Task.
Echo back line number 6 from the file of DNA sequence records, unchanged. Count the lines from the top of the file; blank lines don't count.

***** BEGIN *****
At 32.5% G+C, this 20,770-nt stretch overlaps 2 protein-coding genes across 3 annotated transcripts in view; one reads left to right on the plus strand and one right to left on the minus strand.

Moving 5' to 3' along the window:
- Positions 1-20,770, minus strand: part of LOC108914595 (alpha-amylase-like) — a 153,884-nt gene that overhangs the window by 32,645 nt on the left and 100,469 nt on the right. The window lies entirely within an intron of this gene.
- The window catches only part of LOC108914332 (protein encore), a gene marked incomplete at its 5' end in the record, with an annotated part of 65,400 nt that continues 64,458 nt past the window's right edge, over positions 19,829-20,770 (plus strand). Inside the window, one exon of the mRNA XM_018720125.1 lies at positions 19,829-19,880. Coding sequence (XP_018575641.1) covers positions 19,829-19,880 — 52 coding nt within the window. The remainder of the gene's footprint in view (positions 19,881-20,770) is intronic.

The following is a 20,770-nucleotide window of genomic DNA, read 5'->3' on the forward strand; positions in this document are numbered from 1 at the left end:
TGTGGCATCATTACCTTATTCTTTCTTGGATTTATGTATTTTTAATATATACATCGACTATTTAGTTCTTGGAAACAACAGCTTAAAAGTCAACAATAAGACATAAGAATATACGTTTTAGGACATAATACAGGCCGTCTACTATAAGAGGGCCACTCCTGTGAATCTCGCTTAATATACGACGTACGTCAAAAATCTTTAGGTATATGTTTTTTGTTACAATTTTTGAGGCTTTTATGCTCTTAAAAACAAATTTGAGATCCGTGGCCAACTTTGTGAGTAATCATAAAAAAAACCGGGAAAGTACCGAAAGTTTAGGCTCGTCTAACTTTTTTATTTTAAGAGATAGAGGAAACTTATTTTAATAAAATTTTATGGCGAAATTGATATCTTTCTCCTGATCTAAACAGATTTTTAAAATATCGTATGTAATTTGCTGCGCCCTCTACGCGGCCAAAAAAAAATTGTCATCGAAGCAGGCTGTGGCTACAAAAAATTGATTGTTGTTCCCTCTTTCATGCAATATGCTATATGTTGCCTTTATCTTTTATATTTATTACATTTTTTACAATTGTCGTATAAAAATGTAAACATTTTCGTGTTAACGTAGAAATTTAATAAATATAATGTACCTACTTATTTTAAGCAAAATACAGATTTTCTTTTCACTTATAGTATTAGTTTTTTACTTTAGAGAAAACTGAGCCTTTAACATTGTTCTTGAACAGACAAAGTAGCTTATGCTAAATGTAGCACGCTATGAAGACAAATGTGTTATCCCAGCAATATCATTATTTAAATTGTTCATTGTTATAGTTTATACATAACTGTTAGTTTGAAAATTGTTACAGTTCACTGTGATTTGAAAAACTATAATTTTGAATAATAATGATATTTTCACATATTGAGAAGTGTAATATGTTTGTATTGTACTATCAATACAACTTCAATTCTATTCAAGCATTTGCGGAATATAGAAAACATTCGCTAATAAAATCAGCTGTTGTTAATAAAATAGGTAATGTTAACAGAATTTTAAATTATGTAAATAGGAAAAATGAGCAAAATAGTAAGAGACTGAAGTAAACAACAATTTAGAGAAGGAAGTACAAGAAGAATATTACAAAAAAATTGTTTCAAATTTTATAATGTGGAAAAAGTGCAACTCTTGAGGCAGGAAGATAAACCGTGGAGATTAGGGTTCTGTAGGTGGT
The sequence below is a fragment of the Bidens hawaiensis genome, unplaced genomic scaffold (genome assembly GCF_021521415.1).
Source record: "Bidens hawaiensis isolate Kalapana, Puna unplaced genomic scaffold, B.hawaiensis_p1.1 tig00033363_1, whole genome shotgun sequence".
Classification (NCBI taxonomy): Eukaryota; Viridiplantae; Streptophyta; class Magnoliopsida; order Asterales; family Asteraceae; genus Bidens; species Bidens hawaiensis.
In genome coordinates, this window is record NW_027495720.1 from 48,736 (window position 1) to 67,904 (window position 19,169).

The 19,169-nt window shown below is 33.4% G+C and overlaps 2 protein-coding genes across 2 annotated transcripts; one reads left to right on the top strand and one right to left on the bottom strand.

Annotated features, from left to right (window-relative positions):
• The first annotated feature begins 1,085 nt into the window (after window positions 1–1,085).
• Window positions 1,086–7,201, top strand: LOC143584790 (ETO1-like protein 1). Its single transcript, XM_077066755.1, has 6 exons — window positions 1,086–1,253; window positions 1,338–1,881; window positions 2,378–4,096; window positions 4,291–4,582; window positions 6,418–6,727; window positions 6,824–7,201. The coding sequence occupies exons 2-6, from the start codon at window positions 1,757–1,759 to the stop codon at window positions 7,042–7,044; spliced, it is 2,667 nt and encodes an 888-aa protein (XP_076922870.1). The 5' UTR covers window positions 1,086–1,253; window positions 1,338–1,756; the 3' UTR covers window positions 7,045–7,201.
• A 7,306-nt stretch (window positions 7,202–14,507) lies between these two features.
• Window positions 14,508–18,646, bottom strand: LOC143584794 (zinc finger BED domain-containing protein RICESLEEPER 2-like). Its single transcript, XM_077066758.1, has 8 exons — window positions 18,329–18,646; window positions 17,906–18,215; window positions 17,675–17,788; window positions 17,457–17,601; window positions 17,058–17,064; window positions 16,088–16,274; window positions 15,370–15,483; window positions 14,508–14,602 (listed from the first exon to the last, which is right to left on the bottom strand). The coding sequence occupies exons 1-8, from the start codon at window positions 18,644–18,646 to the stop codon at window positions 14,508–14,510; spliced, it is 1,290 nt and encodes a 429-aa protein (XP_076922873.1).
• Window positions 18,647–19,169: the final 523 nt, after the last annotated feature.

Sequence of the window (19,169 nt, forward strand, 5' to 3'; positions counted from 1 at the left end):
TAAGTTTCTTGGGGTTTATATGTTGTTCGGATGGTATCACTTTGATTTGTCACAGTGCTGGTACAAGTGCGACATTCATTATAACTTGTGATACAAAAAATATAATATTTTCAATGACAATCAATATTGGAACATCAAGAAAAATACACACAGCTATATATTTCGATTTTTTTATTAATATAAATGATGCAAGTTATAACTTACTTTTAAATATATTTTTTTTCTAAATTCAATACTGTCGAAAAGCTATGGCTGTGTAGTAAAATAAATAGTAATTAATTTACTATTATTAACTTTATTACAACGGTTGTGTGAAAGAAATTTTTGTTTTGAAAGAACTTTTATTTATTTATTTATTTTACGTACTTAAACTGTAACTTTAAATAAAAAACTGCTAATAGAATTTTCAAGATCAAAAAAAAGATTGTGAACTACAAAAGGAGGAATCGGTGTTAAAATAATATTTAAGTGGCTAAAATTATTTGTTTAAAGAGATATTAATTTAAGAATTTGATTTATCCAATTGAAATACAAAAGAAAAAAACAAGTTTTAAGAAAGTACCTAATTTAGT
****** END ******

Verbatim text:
TGTGGCATCATTACCTTATTCTTTCTTGGATTTATGTATTTTTAATATATACATCGACTATTTAGTTCTTGGAAACAACAGCTTAAAAGTCAACAATAAGACATAAGAATATACGTTTTAGGACATAATACAGGCCGTCTACTATAAGAGGGCCACTCCTGTGAATCTCGCTTAATATACGACGTACGTCAAAAATCTTTAGGTATATGTTTTTTGTTACAATTTTTGAGGCTTTTATGCTCTTAAAAACAAATTTGAGATCCGTGGCCAACTTTGTGAGTAATCATAAAAAAAACCGGGAAAGTACCGAAAGTTTAGGCTCGTCTAACTTTTTTATTTTAAGAGATAGAGGAAACTTATTTTAATAAAATTTTATGGCGAAATTGATATCTTTCTCCTGATCTAAACAGATTTTTAAAATATCGTATGTAATTTGCTGCGCCCTCTACGCGGCCAAAAAAAAATTGTCATCGAAGCAGGCTGTGGCTACAAAAAATTGATTGTTGTTCCCTCTTTCATGCAATATGCTATATGTTGCCTTTATCTTTTATATTTATTACATTTTTTACAATTGTCGTATAAAAATGTAAACATTTTCGTGTTAACGTAGAAATTTAATAAATATAATGTACCTACTTATTTTAAGCAAAATACAGATTTTCTTTTCACTTATAGTATTAGTTTTTTACTTTAGAGAAAACTGAGCCTTTAACATTGTTCTTGAACAGACAAAGTAGCTTATGCTAAATGTAGCACGCTATGAAGACAAATGTGTTATCCCAGCAATATCATTATTTAAATTGTTCATTGTTATAGTTTATACATAACTGTTAGTTTGAAAATTGTTACAGTTCACTGTGATTTGAAAAACTATAATTTTGAATAATAATGATATTTTCACATATTGAGAAGTGTAATATGTTTGTATTGTACTATCAATACAACTTCAATTCTATTCAAGCATTTGCGGAATATAGAAAACATTCGCTAATAAAATCAGCTGTTGTTAATAAAATAGGTAATGTTAACAGAATTTTAAATTATGTAAATAGGAAAAATGAGCAAAATAGTAAGAGACTGAAGTAAACAACAATTTAGAGAAGGAAGTACAAGAAGAATATTACAAAAAAATTGTTTCAAATTTTATAATGTGGAAAAAGTGCAACTCTTGAGGCAGGAAGATAAACCGTGGAGATTAGGGTTCTGTAGGTGGT